Manure spreaders in the United States and Canada are one of the most important tools for keeping your farm’s crops strong and healthy for years to come. However, operating one of these tools can be a challenge if you don’t have experience with them. Though most models are designed to be as easy to understand as possible, some might be a challenge without proper guidance.
Therefore, you need to follow the tips outlined below to get the best results with your spreader. This simple process will ensure that you not only spread manure properly in your fields but also helps you clean out your spreader when you’re done. Doing so will ensure that your fertilizer is in great shape for years to come and will protect your investment.
Start With a Reasonable Spreading Plan
Before you run any manure spreaders on your property, you need to make sure you come up with a reasonable and well-thought plan. For example, you need to decide what kind of manure you plan on using, what spreaders you want to use to distribute it, and the route that you plan on taking across your crops if you need to spread your manure manually.
The first option will vary depending on your soil needs. For example, you may need high-nitrogen fertilizer if your crops don’t have this element. However, you should make sure to check the pH balance of your soil before you make any decisions. This step will ensure that you find the best manure for your needs. Talk to your fertilizer specialist to pick which is the most appropriate.
Now, you need to come up with a plan that covers all of your farm’s crops as much as possible. This step requires understanding how far your spreader moves your fertilizer. You then need to plan a route that has minimal overlap and which won’t cause manure to build up in too many areas. This step often requires the help of a professional but can be done if you have experience with spreaders.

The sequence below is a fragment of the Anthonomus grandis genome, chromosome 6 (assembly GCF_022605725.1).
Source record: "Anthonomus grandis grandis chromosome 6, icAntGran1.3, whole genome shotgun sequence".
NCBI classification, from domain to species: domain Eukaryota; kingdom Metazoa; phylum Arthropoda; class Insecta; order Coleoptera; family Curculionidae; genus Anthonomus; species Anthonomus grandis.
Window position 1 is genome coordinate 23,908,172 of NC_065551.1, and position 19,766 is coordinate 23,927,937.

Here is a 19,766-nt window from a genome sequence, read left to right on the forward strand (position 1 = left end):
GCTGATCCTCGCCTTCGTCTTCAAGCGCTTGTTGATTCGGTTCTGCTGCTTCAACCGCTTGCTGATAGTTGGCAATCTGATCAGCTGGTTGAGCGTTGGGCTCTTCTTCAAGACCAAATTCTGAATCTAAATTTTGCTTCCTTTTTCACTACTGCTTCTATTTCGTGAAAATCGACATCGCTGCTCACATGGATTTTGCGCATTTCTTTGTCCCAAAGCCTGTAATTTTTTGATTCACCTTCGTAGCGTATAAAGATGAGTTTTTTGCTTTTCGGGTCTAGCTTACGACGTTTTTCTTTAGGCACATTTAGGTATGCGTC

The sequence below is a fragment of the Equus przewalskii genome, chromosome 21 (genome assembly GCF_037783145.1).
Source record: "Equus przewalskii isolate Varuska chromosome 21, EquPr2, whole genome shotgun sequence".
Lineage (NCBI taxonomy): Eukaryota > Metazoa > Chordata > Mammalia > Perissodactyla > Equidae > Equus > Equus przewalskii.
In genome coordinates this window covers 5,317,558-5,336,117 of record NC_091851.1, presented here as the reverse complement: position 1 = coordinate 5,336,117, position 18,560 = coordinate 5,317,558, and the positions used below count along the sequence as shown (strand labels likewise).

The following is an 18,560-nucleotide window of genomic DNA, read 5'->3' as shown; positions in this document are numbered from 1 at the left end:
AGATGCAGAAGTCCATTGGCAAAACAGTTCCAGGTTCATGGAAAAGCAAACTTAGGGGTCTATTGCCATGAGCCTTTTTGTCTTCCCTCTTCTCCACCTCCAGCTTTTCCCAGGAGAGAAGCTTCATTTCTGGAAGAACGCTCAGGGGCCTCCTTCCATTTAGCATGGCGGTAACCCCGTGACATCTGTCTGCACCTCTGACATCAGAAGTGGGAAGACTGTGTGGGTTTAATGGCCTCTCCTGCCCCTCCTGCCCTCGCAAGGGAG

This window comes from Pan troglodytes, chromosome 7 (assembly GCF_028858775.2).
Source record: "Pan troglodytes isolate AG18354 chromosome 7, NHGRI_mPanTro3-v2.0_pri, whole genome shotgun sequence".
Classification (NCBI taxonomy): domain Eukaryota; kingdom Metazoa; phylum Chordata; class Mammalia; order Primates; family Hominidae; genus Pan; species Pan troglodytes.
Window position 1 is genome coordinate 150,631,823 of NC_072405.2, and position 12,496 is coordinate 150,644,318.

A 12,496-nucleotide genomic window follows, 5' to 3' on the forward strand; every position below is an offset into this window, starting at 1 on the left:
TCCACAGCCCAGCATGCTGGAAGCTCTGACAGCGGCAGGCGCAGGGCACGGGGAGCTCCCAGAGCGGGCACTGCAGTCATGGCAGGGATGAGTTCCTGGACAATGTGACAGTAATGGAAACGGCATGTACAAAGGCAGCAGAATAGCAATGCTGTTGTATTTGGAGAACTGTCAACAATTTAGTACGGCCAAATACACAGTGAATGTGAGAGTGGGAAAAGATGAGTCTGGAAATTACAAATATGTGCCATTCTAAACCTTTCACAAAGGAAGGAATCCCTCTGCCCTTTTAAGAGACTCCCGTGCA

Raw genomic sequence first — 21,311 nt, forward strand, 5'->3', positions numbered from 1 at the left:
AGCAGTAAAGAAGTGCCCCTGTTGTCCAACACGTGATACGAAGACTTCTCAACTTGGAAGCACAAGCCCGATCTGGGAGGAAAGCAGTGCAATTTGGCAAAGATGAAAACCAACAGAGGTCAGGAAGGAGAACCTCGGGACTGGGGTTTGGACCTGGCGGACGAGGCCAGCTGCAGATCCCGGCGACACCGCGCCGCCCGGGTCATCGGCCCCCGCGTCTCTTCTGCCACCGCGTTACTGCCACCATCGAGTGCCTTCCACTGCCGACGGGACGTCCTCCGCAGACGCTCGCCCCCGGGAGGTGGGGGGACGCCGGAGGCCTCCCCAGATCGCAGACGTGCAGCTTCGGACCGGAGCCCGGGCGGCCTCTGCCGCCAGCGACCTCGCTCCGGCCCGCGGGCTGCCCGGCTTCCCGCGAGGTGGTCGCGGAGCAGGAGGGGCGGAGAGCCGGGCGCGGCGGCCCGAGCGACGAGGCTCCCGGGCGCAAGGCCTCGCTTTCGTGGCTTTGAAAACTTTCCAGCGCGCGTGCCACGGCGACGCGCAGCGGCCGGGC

Prepare the Spreader
The toughest part of the process is likely preparing your manure spreaders for use. This typically starts with filling the spreader with manure from your bin. Often, you’ll need to use shovels to throw the manure directly into the tank of your spreader. However, you may also have liquid distribution methods that minimize manual labor and fill your tank quickly and efficiently.
Next, you need to attach your spreader to your tractor or truck to ensure that it moves smoothly. Most of these spreaders utilize a ball joint of varying sizes to attach to hauling vehicles. Make sure that you’ve properly attached this joint before you begin, which includes snapping the connecting valve shut and locking it into place. Test the connection by briefly standing on it. If it holds, you’re good to go.
Now, you should set your spreader properly before you begin to ensure your manure moves correctly across your soil surface. This step requires you to set various aspects of your spreader, such as the distribution rates and the direction of the hoses before you begin. Check with your spreader manual to make sure that you do this step right.
Spread the Manure